It’s midnight. Lindsey (Alex Essoe) is ringing in the new year alone, her eyes scan the dimly-lit party for her husband who’s outside kissing a cigarette when the clock strikes twelve. This isn’t a great way to start the coming year, and serves as an omen for their relationship.
When a marriage is in trouble, stress brings every existing problem to a nasty head. Jeff (Dylan McTee) and Lindsey’s problems aren’t anything new; financial worries and a cold sex life are heavy contributors to their failing marriage. But a marriage is made up of two separate people with their own issues and as it turns out, Lindsey and Jeff have many. It’s these issues that will be exploited in the events that follow.
When the couple fatally hit a man with their vehicle, marital woes take a backseat. That is, until it’s filled by his bloody corpse. A little tipsy and fully panicked, Jeff and Lindsey drive home to sober up and think about what to do next. As expected, things don’t go to plan and they find themselves fighting for their lives.
Midnighters isn’t a story about how a strong couple can overcome violent adversity. This is the kind of home invasion movie where the foundations of that home are particularly weak. Besides their relationship troubles, the home is under construction, lending an icy backdrop to their already tense lives. Perla Haney-Jardine plays the wild card as Hannah, Lindsey’s younger sister who’s crashing with her while she gets over a particularly rough breakup. Haney-Jardine is most recognizable as young B.B in Tarantino’s Kill Bill Vol. 2, or as but she’s grown up and so has her talent. Hannah’s presence in the home only adds to the deceit as she serves as a kind of meddling messenger.
The story is intriguing as it unravels, but sometimes trips over its own feet for all its weaves and tangles. Most of the darkness in Midnighters is more about obscuring the truth than unsettling or disturbing its audience, though it could have done well with a little more of both. While it’s easy to question everyone’s motives, the movie never really has us question who the real victim is. All around, the villains and their connections are weak. People might not be who they say they are, but that’s not much of a surprise; everyone has secrets. In almost every case, the darker the better.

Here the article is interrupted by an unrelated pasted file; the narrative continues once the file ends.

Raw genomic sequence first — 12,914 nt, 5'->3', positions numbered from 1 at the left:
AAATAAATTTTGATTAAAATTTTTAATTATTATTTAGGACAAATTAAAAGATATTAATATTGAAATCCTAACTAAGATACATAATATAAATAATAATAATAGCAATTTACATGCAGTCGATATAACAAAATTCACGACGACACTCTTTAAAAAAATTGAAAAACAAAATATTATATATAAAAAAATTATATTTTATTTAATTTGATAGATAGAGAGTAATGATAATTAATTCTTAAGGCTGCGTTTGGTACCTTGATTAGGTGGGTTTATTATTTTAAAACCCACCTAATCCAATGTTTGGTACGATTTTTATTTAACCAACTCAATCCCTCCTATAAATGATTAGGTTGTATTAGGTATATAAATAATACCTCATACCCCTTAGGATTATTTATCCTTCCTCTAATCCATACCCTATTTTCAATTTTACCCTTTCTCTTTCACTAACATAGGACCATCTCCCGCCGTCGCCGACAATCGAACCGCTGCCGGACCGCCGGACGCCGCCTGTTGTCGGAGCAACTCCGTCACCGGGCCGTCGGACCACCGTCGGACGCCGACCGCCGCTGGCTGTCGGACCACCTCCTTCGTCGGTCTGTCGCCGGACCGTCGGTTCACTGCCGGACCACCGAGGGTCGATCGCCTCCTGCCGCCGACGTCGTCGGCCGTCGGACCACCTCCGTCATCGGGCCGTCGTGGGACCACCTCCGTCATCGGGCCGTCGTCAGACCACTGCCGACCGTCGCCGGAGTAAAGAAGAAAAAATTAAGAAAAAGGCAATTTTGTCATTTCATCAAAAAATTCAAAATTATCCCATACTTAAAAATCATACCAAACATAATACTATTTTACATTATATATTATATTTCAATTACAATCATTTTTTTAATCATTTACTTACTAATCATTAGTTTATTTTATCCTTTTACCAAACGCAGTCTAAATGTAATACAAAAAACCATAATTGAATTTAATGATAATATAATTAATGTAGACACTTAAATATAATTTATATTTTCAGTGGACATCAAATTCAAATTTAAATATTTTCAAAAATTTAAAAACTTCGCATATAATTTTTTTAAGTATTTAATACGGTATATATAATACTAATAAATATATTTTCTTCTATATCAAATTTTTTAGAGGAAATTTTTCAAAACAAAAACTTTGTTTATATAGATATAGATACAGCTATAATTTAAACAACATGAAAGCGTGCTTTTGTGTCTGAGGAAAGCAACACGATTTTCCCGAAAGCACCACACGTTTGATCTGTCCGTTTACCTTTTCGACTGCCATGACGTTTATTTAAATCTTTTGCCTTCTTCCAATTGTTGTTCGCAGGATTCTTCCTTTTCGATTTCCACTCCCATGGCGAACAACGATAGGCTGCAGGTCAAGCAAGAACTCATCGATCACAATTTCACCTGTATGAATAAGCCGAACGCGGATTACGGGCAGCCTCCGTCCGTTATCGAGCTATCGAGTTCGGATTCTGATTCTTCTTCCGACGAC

What’s more interesting is the question Midnighters inspires. Could the average married couple really go this far? Throughout the ordeal, Jeff and Lindsey are both driven to sadistic acts that are frighteningly out of character – acts they commit together as a team, a bastardization of the devotion of marriage. They’ve grown apart and changed as people, and somehow only their complicity in their crimes is what can bring them together.
The film is full of transformation. Though Lindsey showed empathy for the man they initially hit with their car, by the end of the film she’s gone beyond revenge to cruelty. Jeff is only displaying an exaggerated form of himself, releasing the person he is inside. The flaws in their relationship and in themselves are exacerbated by what they endure and by what they force others to endure.
Essoe isn’t as stretched as her Starry Eyes role, but she’s still the strongest performer of the three and scenes without her suffer. As Lindsey she speaks volumes with her looks, serving and suffering psychological and physical abuse. A handful of squeamish scenes round out the intrigue but gorehounds might be left wanting. Julius Ramsay’s feature-length debut is promising for the future, and his experience in both The Walking Dead and the Scream and Outcast horror TV series lend hope that soon he’ll be able to scare us. He’s just gotta go deeper, darker, and meaner and find a full cast who are willing to do the same.
In Theaters and Available On Demand And Digital HD March 2, 2018